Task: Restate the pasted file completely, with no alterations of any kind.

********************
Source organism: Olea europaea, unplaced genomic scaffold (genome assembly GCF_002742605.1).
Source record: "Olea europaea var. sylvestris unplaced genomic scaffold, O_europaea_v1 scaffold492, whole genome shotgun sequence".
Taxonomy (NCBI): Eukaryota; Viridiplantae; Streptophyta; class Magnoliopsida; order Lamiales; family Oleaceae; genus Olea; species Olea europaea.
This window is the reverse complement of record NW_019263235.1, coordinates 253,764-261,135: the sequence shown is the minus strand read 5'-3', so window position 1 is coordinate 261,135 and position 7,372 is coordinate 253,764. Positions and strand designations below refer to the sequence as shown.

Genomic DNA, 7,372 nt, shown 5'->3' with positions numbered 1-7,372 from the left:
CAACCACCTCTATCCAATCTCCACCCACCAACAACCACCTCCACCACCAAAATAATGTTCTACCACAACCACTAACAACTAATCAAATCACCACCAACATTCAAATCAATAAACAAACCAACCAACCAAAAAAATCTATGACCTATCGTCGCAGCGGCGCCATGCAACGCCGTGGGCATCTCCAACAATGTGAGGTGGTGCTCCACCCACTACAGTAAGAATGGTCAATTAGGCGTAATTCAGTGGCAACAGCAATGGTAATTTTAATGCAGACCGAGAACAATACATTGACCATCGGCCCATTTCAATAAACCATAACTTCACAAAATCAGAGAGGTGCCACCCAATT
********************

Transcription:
Source organism: Olea europaea, unplaced genomic scaffold (genome assembly GCF_002742605.1).
Source record: "Olea europaea var. sylvestris unplaced genomic scaffold, O_europaea_v1 scaffold492, whole genome shotgun sequence".
Taxonomy (NCBI): Eukaryota; Viridiplantae; Streptophyta; class Magnoliopsida; order Lamiales; family Oleaceae; genus Olea; species Olea europaea.
This window is the reverse complement of record NW_019263235.1, coordinates 253,764-261,135: the sequence shown is the minus strand read 5'-3', so window position 1 is coordinate 261,135 and position 7,372 is coordinate 253,764. Positions and strand designations below refer to the sequence as shown.

Genomic DNA, 7,372 nt, shown 5'->3' with positions numbered 1-7,372 from the left:
CAACCACCTCTATCCAATCTCCACCCACCAACAACCACCTCCACCACCAAAATAATGTTCTACCACAACCACTAACAACTAATCAAATCACCACCAACATTCAAATCAATAAACAAACCAACCAACCAAAAAAATCTATGACCTATCGTCGCAGCGGCGCCATGCAACGCCGTGGGCATCTCCAACAATGTGAGGTGGTGCTCCACCCACTACAGTAAGAATGGTCAATTAGGCGTAATTCAGTGGCAACAGCAATGGTAATTTTAATGCAGACCGAGAACAATACATTGACCATCGGCCCATTTCAATAAACCATAACTTCACAAAATCAGAGAGGTGCCACCCAATT